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Coronary Intravascular Stent Placement


Coronary intravascular stent placement is a procedure to place a stent in an artery of your heart that has plaque buildup. Plaque is a mixture of fat and cholesterol. A stent is a small mesh tube made of metal that helps keep your artery open. Your healthcare provider may place a bare metal stent or a drug-eluting stent (DES) in your artery. A DES is coated with medicine that is slowly released and helps prevent more plaque buildup in the area where the stent is placed. The stent remains in your artery for life. You may need more than one stent.


Call 911 for any of the following:

  • You have any of the following signs of a heart attack:
    • Squeezing, pressure, or pain in your chest that lasts longer than 5 minutes or returns
    • Discomfort or pain in your back, neck, jaw, stomach, or arm
    • Trouble breathing
    • Nausea or vomiting
    • Lightheadedness or a sudden cold sweat, especially with chest pain or trouble breathing
  • You have any of the following signs of a stroke:
    • Numbness or drooping on one side of your face
    • Weakness in an arm or leg
    • Confusion or difficulty speaking
    • Dizziness, a severe headache, or vision loss

Seek care immediately if:

  • Your arm or leg feels warm, tender, and painful. It may look swollen and red.
  • Your leg or arm becomes numb or turns white or blue.
  • The area where the catheter was placed is swollen, red, or has pus or foul-smelling fluid coming from it.
  • You start to bleed from your catheter site again.

Contact your cardiologist if:

  • You have a fever or chills.
  • You have questions or concerns about your condition or care.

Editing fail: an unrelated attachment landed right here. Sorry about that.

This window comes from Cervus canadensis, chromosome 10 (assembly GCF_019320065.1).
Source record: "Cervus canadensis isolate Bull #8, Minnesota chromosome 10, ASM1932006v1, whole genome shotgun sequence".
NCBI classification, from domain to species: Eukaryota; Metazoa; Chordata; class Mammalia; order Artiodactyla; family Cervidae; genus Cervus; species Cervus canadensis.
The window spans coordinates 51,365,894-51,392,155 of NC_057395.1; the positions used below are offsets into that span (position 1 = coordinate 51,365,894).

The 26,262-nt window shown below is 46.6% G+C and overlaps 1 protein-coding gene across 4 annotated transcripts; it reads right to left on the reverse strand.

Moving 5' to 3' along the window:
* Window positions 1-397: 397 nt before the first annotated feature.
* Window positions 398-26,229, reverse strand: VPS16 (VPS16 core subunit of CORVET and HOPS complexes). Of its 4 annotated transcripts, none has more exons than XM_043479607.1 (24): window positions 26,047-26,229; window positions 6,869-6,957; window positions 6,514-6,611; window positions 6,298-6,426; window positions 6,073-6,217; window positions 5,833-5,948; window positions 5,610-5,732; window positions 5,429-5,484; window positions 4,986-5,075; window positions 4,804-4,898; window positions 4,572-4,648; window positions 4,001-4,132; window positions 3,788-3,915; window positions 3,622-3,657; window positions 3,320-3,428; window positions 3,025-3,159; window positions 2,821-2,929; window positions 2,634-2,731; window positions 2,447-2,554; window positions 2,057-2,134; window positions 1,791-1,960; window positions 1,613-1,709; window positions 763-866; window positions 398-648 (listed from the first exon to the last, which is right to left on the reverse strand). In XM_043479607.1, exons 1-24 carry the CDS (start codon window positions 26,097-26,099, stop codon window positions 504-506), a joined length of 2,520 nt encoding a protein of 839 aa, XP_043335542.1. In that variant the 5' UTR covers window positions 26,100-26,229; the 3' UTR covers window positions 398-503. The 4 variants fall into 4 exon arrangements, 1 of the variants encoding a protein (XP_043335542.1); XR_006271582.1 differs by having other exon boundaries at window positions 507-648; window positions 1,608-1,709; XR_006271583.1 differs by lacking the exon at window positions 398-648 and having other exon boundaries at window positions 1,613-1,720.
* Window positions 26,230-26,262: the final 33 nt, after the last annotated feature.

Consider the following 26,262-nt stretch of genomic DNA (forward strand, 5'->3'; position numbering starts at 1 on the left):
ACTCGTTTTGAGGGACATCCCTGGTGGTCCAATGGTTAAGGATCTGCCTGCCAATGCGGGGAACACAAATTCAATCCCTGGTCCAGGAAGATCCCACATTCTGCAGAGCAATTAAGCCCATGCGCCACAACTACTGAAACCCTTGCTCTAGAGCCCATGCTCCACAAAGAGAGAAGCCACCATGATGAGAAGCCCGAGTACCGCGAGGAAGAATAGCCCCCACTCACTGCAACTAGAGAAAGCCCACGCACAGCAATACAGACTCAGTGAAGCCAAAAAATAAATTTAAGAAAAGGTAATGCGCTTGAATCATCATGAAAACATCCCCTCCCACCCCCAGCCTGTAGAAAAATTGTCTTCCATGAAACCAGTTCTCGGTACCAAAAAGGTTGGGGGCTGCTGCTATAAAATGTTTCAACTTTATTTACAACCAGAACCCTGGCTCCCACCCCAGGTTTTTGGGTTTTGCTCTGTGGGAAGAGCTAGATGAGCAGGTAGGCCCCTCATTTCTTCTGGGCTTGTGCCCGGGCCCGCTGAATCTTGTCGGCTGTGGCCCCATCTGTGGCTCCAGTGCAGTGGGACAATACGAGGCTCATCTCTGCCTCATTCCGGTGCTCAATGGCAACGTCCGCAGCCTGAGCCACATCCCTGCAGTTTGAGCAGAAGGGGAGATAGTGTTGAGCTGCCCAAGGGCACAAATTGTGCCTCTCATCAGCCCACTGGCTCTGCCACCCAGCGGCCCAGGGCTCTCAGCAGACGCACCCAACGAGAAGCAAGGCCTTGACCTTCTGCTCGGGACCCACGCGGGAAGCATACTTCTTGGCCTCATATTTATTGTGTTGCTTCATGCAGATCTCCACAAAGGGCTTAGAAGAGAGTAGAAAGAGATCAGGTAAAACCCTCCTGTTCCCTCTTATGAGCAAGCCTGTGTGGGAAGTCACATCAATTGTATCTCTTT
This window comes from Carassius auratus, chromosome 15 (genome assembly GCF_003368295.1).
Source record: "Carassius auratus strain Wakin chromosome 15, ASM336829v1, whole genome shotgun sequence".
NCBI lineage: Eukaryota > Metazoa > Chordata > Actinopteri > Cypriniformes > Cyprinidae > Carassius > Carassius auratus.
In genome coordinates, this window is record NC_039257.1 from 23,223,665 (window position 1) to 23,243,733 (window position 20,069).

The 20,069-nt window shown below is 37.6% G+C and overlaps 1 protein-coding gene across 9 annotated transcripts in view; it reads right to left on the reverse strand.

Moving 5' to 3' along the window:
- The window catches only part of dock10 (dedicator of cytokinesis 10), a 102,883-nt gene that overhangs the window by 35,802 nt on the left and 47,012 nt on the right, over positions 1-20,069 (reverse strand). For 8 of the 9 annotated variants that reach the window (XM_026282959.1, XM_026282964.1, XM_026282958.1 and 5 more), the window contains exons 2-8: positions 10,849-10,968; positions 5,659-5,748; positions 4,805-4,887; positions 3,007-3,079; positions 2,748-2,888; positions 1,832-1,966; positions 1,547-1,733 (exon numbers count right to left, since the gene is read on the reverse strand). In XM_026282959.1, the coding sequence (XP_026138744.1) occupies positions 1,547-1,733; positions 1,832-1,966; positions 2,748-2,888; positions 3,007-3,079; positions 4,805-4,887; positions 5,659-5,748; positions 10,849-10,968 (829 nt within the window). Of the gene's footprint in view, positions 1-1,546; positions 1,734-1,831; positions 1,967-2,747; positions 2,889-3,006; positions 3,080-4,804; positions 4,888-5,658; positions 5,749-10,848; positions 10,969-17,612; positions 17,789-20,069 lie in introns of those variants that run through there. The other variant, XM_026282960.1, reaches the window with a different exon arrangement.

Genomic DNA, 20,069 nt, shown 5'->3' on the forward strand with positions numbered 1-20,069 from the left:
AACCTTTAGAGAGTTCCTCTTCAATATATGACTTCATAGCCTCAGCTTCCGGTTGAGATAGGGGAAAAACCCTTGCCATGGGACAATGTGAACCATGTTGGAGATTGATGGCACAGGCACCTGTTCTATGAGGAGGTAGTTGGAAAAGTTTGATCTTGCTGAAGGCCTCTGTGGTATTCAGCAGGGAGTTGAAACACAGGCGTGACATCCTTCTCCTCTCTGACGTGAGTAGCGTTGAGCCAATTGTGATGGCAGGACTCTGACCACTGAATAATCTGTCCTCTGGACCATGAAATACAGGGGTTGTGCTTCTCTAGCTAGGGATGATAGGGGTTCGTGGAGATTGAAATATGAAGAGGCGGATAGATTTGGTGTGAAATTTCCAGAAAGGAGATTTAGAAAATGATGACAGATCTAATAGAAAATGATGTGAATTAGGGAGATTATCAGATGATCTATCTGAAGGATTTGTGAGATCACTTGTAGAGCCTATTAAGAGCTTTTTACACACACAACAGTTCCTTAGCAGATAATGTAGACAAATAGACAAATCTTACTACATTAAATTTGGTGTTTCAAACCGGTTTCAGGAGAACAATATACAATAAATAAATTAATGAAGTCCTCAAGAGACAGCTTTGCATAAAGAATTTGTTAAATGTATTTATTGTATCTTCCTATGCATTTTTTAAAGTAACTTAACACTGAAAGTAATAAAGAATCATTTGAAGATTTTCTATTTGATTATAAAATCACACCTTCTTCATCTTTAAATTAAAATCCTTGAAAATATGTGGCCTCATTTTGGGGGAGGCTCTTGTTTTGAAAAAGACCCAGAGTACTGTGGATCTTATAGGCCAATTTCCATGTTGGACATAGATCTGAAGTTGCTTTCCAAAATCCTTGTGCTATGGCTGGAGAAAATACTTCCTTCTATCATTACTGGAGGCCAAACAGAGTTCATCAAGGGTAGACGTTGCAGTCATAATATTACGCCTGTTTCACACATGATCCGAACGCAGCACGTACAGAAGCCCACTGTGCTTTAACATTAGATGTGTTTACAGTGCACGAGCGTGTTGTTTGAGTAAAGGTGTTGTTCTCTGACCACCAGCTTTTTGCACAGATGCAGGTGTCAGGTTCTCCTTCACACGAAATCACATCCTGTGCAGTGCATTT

You may be given any of the following:

  • Antiplatelets prevent blood clots from forming. You will need to take aspirin and another type of antiplatelet medicine. Take this medicine daily as directed. Do not stop taking aspirin or other type of antiplatelet medicine without asking your healthcare provider.
  • Nitrates , such as nitroglycerin, relax the arteries of your heart so it gets more oxygen. This medicine helps to relieve chest pain.
  • Cholesterol medicine helps decrease the amount of cholesterol in your blood. Too much cholesterol in your blood may cause plaque buildup.
  • Blood pressure medicine lowers your blood pressure.
  • Take your medicine as directed. Contact your healthcare provider if you think your medicine is not helping or if you have side effects. Tell him or her if you are allergic to any medicine. Keep a list of the medicines, vitamins, and herbs you take. Include the amounts, and when and why you take them. Bring the list or the pill bottles to follow-up visits. Carry your medicine list with you in case of an emergency.


  • Avoid unnecessary stair climbing for 48 hours, if a catheter was put in your groin.
  • Do not place pressure on your arm, hand, or wrist, if the catheter was placed in your wrist. Avoid pushing, pulling, or heavy lifting with that arm.
  • If you need to cough, support the area where the catheter was inserted with your hand.
  • Ask your cardiologist how long you need to limit movement and avoid certain activities.
  • You may feel like resting more after your procedure. Slowly start to do more each day. Rest when you feel it is needed.

Wound care:

Ask your cardiologist about how to care for your incision wound. Ask when you can get into a tub, shower, or pool.

Do not smoke:

Nicotine and other chemicals in cigarettes and cigars can cause heart and lung damage. Ask your healthcare provider for information if you currently smoke and need help to quit. E-cigarettes or smokeless tobacco still contain nicotine. Talk to your healthcare provider before you use these products.

Cardiac rehab:

Your cardiologist may recommend that you attend cardiac rehabilitation (rehab). This is a program run by specialists who will help you safely strengthen your heart and reduce the risk for more heart disease. The plan includes exercise, relaxation, stress management, and heart-healthy nutrition. Healthcare providers will also check to make sure any medicines you are taking are working.

Follow up with your cardiologist as directed:

If you need an MRI, wait at least 6 to 8 weeks after stent placement, or as directed. Write down your questions so you remember to ask them during your visits.

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The above information is an educational aid only. It is not intended as medical advice for individual conditions or treatments. Talk to your doctor, nurse or pharmacist before following any medical regimen to see if it is safe and effective for you.